There appears to be no end in sight to the cycle of boom and bust in the prices of agricultural goods in the state. If it is onion today, it was potato the other day, eggs another day. Over the last few months, onion has been bringing tears to the eyes of common people in the country with its prices hovering over Rs45 per kg in retail markets. The tuber has a notorious history of upsetting kitchen budgets of middle class homes at regular intervals. The state government on its part has made sporadic efforts to find a solution to this nagging issue, but all of them have been knee-jerk and half-hearted with the result that the crisis keeps coming back to haunt us all too often. This time around, onion has been holding on to Rs45 plus per kg for over two months and the state government, like it did in the past, looks awkwardly helpless.
People in India, both end users and producers, are used to wild swings in prices of agricultural commodities. The volatility stems from the fact that we are yet to develop a well-oiled farm infrastructure. This is so although more than 80 per cent of our people depend on farming for their subsistence. The state government is not in a position to preserve whatever we produce in the state, and, needless to say, also what comes from outside. Our government is yet to put in place a mechanism to facilitate inter-state movement of agricultural goods whenever there is a crunch. Take for example the crash in potato prices; prices have come down to as low as single digit figures. At some places in the country, they sell for as low as under a rupee in wholesale markets. Many distressed farmers have left their produce to rot on the road and cold storage facilities. Recently, distressed farmers in Sundargarh dumped tonnes of tomatoes on roads as transporting them to markets proved uneconomical.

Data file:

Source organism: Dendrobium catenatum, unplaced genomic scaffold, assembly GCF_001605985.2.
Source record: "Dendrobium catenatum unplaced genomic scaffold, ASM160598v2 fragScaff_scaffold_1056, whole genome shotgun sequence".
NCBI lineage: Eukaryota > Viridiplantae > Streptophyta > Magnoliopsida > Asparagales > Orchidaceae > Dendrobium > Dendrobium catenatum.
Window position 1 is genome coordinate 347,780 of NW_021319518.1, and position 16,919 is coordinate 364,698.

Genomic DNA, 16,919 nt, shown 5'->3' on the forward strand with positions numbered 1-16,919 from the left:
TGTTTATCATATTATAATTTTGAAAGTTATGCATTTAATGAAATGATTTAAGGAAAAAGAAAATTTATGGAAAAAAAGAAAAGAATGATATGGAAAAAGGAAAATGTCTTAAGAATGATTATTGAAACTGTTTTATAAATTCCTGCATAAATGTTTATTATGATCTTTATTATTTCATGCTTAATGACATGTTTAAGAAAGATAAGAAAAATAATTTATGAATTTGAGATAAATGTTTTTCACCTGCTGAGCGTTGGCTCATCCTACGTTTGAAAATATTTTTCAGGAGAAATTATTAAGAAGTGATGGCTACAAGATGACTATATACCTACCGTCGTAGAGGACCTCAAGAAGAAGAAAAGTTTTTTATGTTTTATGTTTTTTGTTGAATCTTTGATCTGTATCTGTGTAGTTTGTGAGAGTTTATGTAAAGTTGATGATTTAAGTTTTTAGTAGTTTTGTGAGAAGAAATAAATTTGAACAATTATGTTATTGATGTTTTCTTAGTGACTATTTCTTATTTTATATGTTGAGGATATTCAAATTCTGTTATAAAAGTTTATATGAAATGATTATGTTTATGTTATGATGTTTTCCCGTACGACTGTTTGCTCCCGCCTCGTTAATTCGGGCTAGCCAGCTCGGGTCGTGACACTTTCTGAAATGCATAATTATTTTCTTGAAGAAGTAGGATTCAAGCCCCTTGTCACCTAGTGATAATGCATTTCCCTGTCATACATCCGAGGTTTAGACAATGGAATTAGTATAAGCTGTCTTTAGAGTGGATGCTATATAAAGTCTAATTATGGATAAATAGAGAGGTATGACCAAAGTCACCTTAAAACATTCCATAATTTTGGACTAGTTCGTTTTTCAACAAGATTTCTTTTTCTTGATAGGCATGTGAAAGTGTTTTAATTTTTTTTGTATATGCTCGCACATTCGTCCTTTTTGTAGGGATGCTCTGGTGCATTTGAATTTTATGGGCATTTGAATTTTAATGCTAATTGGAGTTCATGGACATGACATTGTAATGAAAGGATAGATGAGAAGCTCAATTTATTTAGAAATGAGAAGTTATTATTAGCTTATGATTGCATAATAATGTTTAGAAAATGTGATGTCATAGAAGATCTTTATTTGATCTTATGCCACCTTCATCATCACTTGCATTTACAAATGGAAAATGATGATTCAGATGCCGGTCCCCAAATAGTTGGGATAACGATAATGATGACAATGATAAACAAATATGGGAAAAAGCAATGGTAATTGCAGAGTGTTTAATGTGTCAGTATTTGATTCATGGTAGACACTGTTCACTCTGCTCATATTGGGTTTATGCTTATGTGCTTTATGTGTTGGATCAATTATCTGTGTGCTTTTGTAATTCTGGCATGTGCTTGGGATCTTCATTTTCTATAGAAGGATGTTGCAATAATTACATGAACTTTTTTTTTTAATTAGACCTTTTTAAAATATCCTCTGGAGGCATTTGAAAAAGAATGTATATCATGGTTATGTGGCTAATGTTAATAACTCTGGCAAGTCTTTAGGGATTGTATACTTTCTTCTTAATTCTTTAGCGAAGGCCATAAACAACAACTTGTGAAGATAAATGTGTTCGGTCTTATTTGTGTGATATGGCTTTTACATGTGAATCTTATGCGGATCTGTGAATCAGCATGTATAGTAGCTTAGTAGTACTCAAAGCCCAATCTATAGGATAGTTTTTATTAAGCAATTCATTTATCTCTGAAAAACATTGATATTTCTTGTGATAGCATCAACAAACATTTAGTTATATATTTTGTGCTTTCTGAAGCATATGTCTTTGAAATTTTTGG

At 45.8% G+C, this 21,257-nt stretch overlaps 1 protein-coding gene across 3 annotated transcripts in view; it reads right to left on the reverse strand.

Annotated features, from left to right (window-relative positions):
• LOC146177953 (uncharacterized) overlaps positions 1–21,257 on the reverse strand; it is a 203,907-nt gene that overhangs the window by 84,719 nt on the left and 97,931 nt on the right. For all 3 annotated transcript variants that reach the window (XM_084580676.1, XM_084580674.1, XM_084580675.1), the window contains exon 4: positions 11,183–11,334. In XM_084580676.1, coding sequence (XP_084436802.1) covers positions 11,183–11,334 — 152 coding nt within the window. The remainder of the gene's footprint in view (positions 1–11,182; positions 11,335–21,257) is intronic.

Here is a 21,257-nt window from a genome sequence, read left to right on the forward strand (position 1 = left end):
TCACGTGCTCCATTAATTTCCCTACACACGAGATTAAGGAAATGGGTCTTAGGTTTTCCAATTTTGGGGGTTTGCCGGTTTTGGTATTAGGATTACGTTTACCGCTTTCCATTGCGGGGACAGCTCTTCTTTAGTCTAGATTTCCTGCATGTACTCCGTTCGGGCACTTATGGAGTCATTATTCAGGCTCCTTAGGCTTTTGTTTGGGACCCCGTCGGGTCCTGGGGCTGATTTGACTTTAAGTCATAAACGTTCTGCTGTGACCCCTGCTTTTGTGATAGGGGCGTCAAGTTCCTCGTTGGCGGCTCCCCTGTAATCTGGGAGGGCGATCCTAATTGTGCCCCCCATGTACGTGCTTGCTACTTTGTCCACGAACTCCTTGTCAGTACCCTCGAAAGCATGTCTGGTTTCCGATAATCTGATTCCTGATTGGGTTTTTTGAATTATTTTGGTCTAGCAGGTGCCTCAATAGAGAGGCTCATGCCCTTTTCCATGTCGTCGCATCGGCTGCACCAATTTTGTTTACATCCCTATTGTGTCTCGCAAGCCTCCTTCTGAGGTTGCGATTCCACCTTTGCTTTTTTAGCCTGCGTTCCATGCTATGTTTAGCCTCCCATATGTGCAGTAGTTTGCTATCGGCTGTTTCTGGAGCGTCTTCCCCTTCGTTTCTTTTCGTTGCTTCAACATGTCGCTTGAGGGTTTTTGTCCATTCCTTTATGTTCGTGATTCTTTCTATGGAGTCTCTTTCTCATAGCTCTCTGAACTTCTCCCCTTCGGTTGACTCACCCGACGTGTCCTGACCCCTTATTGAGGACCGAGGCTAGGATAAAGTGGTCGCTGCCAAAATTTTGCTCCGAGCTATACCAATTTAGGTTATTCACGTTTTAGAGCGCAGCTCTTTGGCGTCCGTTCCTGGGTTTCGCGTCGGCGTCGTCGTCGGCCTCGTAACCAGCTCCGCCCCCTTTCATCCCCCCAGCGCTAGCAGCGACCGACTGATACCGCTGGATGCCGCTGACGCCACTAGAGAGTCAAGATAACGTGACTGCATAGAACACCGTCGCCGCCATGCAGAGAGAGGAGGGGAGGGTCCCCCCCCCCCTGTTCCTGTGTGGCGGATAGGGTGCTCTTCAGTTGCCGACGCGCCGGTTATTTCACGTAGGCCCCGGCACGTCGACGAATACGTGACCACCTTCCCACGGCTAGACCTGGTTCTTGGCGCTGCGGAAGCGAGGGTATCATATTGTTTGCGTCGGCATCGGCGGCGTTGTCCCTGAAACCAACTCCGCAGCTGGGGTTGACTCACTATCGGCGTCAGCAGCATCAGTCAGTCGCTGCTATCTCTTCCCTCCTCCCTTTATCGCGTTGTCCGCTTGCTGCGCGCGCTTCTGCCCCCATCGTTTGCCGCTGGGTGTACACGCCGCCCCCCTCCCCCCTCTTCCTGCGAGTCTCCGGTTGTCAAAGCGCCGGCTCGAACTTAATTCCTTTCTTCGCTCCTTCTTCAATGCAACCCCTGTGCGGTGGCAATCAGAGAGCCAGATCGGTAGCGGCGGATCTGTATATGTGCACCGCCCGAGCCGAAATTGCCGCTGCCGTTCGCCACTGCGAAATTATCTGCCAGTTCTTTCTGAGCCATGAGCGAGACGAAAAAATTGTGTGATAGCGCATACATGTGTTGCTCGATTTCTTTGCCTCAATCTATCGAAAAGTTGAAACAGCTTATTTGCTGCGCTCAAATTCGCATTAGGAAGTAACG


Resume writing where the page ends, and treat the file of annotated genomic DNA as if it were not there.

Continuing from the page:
Curiously, potato prices were many times higher just months ago owing to poor supply. Last year, the prices of red chilli and tur dal had witnessed similar falls compared with the previous season. Farmers tend to increase acreage of certain crops in response to their high prices in the previous season, which in turn leads to a glut causing prices to crash. The cycle repeats each passing year, with the lag between price and production causing a mismatch between supply and demand. There could be no shortcuts to solving these problems of plenty and scarcity. They could be resolved if farmers can produce more and the government sets up more warehouses and cold storages. This must also be complemented by market linkages and easy movement of goods. The triumvirate can make a difference to such continual crises. The state requires an average of 5 lakh metric tonnes of onions per annum, while its annual output does not exceed 2 lakh metric tonnes. The shortfall is met with onions brought from Maharashtra, Karnataka and Andhra Pradesh. Untimely rains in Nashik, Ahmednagar and Satara in November destroyed standing onion crops, fuelling a shortage in supply of the vegetable. The late arrival of the tuber in Andhra markets will delay quick recovery from the problem.
The soil and climatic conditions of Orissa are suitable for onion farming. Farmers in Bolangir, Kalahandi, Nuapada, Koraput and Nabarangpur districts grow onions in a large scale. They can scale it up if the state government can assure them that it will procure the produce at their farm points without a time lag at market prices. Given the humanitarian and political costs of onion distress, particularly when the state is just a year away from General Elections, the government may turn towards populism. This could come in the form of fiscal measures such as farm loan waivers or a higher minimum support price for farm produce. But such temporary relief for farmers will fail to bring any significant difference in their lives. Any permanent solution to farmers’ distress will depend on addressing the challenge of the boom-and-bust cycle.